Climbing in Lofoten
Do you dream of climbing on solid granite with good friction while admiring a beautiful archipelago bathing in emerald sea? The rock climbing in Lofoten is distinctive and inviting.
“It’s the overall nature-based experience that makes climbing in Lofoten so wonderful,” says Seth Hobby, the head guide and manager of Northern Alpine Guides. His company offers climbing courses and guided climbs in Lofoten and the surrounding area.
“Climbing directly above the sea is a very special experience. After just a short length of rope, you have a magnificent view that you won’t experience elsewhere.”
World-renowned climbing destination
Lofoten is a destination that is high on the list of many rock climbers. You will find climbing routes of the highest quality combined with spectacular nature, as well as a wealth of other options when it’s time to rest tired climbing fingers. It’s the incredible overall experience on offer here that creates lifelong memories. Imagine being able to climb perfect granite cracks with views of the Lofoten mountains and then jumping into the sea before enjoying a beer at a local bar while planning the following day’s excursion.
Where are the best places to climb in Lofoten?
Although it’s possible to do climbing throughout the archipelago, most climbing activity takes place on Austvågøy, which is one of the largest islands in the archipelago. The village of Henningsvær on this island is considered a “Mecca for climbers”. There are numerous wonderful climbing cliffs along the narrow road that winds along the coast out to this beautiful fishing village with a population of 500. The highest cliff, which attracts experienced climbers from all over the world, is called Presten (The Priest). Other popular climbing areas include Pianokrakken, Gandalf Wall and Festvåg Wall. There are a wide range of climbing routes of varying levels of difficulty. You should not overlook the climbing route called Bare blåbær (“Only blueberries”), which is situated on the shores of the Djupfjord. This is a real classic, which is best enjoyed in the afternoon sun.
It’s important to note that there are very few places to park along the road to Henningsvær. There is a large car park at Festvåg.
The beautiful climbing area at Kalle, which is aptly named Paradiset (Paradise), has several shorter routes. This area is often used for climbing courses. The Kalle outdoor recreation area is located between Henningsvær and Kabelvåg. You will find a car park and toilet facilities at the nice beach.
Svolværgeita (“The Goat”) is perhaps the place most people associate with climbing in Lofoten. This spectacular rock pinnacle towers proudly over the capital of Lofoten, Svolvær. It was climbed for the first time more than a century ago – in 1910. Today, “The Goat” is on the bucket list of experienced climbers and adventurous hikers alike wanting an airy experience of a lifetime. Guided climbing tours up “The Goat” are offered daily during the peak season, and you don’t need previous climbing experience to climb one of the routes. The hike up this iconic rocky mountain is steep. You should be in good physical form and not suffer from a fear of heights. The guides provide equipment, expert advice and attend to safety.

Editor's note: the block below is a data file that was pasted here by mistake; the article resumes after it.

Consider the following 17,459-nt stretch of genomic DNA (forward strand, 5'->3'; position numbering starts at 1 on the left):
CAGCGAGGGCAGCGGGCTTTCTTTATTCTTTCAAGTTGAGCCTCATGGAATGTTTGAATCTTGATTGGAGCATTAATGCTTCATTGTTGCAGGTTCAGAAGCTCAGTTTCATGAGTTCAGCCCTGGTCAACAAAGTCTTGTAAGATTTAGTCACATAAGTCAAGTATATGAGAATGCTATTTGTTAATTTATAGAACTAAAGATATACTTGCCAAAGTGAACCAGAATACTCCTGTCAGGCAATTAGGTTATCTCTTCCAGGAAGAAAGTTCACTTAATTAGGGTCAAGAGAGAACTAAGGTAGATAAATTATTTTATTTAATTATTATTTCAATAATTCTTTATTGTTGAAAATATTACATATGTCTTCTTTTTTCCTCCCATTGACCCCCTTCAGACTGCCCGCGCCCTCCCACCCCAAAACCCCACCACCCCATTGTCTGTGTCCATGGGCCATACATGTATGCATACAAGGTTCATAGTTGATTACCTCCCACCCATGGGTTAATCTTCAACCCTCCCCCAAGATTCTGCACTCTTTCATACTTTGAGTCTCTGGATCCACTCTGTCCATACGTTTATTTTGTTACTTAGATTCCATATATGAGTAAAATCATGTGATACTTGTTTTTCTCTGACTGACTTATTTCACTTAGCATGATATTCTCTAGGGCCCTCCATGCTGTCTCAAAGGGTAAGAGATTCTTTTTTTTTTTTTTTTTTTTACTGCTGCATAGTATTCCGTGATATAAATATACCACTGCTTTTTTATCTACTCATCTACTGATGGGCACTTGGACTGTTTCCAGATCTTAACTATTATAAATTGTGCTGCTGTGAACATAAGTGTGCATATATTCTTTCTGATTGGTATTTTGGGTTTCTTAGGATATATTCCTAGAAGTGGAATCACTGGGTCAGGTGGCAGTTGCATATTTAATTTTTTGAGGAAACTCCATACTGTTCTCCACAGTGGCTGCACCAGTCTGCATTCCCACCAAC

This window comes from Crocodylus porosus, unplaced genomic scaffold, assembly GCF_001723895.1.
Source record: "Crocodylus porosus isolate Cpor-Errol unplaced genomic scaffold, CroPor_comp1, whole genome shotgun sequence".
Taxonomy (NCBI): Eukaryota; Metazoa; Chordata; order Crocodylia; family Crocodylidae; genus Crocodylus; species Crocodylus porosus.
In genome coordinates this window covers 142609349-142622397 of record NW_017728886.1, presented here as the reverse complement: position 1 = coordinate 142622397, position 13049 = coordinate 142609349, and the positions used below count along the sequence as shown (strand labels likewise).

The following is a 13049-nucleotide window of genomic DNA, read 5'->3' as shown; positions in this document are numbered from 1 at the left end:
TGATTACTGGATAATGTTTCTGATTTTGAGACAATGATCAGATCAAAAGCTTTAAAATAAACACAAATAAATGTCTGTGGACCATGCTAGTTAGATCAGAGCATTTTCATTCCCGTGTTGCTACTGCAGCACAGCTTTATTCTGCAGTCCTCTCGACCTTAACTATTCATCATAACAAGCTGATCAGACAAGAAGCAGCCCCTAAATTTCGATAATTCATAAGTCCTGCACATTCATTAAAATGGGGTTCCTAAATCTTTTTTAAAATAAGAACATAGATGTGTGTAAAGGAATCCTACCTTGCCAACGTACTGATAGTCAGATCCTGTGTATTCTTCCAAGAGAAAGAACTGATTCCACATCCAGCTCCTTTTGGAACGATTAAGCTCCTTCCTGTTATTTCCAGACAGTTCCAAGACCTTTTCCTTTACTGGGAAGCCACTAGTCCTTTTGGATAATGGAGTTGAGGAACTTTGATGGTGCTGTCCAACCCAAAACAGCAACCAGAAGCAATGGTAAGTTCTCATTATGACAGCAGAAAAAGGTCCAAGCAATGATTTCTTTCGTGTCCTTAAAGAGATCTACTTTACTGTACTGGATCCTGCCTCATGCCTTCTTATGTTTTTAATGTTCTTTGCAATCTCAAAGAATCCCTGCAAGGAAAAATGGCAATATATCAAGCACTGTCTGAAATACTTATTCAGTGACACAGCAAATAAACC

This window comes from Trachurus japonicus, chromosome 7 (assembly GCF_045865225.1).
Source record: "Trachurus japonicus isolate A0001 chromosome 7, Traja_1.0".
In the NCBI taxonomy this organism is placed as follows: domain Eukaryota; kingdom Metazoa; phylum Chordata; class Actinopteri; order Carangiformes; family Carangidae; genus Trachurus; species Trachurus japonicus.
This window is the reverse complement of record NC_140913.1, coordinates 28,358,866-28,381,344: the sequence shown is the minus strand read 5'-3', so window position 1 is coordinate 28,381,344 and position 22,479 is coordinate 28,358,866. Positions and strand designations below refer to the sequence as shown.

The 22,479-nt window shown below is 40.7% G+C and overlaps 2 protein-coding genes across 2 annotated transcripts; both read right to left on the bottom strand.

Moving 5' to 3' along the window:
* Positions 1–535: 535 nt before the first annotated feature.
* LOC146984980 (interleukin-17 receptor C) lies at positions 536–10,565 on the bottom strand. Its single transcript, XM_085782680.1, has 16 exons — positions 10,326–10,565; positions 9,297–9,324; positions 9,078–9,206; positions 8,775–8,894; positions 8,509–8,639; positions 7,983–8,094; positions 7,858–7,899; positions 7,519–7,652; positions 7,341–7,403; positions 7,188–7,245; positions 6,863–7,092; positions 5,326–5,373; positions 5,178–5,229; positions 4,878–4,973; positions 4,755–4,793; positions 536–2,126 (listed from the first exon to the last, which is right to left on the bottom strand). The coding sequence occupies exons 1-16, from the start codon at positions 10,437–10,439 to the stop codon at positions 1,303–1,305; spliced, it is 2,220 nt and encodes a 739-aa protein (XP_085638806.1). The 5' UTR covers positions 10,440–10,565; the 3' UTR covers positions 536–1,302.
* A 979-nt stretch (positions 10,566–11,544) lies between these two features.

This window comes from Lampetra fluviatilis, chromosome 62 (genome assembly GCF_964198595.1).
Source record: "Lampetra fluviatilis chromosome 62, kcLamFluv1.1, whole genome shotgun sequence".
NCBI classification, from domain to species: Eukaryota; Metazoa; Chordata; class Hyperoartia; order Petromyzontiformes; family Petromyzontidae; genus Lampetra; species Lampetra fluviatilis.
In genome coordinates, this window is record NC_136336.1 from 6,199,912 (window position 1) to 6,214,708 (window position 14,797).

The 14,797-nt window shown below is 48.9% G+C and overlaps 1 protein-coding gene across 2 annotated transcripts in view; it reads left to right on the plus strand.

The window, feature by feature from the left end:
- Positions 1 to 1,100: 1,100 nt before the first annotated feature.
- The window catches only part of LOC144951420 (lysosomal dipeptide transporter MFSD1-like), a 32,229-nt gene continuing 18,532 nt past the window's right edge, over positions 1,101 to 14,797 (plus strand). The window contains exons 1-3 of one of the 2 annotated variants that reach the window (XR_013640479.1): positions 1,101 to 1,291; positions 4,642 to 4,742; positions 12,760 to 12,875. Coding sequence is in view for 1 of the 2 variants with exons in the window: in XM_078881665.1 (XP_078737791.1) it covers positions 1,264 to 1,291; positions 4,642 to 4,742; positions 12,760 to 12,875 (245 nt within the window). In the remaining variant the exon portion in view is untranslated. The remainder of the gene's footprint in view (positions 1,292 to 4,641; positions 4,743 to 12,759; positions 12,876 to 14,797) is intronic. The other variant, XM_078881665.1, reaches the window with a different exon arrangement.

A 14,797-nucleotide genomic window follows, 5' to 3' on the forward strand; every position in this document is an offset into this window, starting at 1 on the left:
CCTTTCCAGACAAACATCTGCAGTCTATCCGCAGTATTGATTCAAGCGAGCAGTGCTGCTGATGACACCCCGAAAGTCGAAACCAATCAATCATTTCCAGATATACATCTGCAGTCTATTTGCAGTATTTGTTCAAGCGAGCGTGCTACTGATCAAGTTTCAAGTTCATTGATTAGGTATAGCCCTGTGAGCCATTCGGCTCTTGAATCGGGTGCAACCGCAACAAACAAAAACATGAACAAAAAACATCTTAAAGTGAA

Climbing in Lofoten can be so much more than Svolværgeita, even for beginners. Seth Hobby from Northern Alpine Guides recommends signing up for the ridge traverse known as “Lofoteggen”. This is a versatile ridge traverse that consists of a mix of hiking, scrambling and climbing in a spectacular alpine landscape. Ropes and climbing equipment are used during a unique day in Lofoten’s magical mountain world.
“This is a wonderful trip offering views of Rulten and Higravtind, the tallest and toughest peaks in Lofoten,” says Hobby.
This day trip is suitable for active people wishing to learn more about mountaineering.
Climbing offers considerable variation, from bouldering on rocks on the ground to conquering demanding, alpine peaks. However, the types of climbing that most people take part in are something in between, namely sports climbing or trad climbing. Lofoten has a few bolted routes but it’s trad climbing, where you place your own protective devices in the rock, that has made Lofoten the world-famous climbing destination that it is today.
Facts about climbing:
- Trad climbing: Traditional climbing, or trad climbing, is climbing on rock walls where you place protective devices such as nuts and cams in cracks in the rock. This is most common form of climbing in Lofoten.
- Sports climbing: Climbing on rock walls where you use permanent bolts and anchors that have been drilled in the rock for protection.
- Bouldering: Climbing on boulders or large rocks without harnesses or ropes. Instead, you have a crash pad, which you land on when you fall off or jump down.
Frequently Asked Questions about Climbing in Lofoten:
The peak season for climbing in Lofoten is the summer months (June to August). The climbing walls can be very crowded in July.
We recommend using a guide to ensure the safest and best climbing experiences. Alternatively, you can take part in a course to learn the craft. If you have adequate experience, knowledge and equipment, naturally you can go climbing on your own.
The climbing guidebook Lofoten Climbs is essential for anyone planning to climb Lofoten’s steep granite walls. The book Bouldering in Lofoten shows you the best places for bouldering in the archipelago.
Helmet, harness, climbing shoes, ropes, belay devices, quickdraw slings, screwgate carabiners and protection such as nuts and cams, as well as a chalk bag.
Yes, Northern Alpine Guides offer family climbing in the Kalle outdoor recreation area. This activity enables the whole family to try climbing shoes and harnesses on real Lofoten granite.
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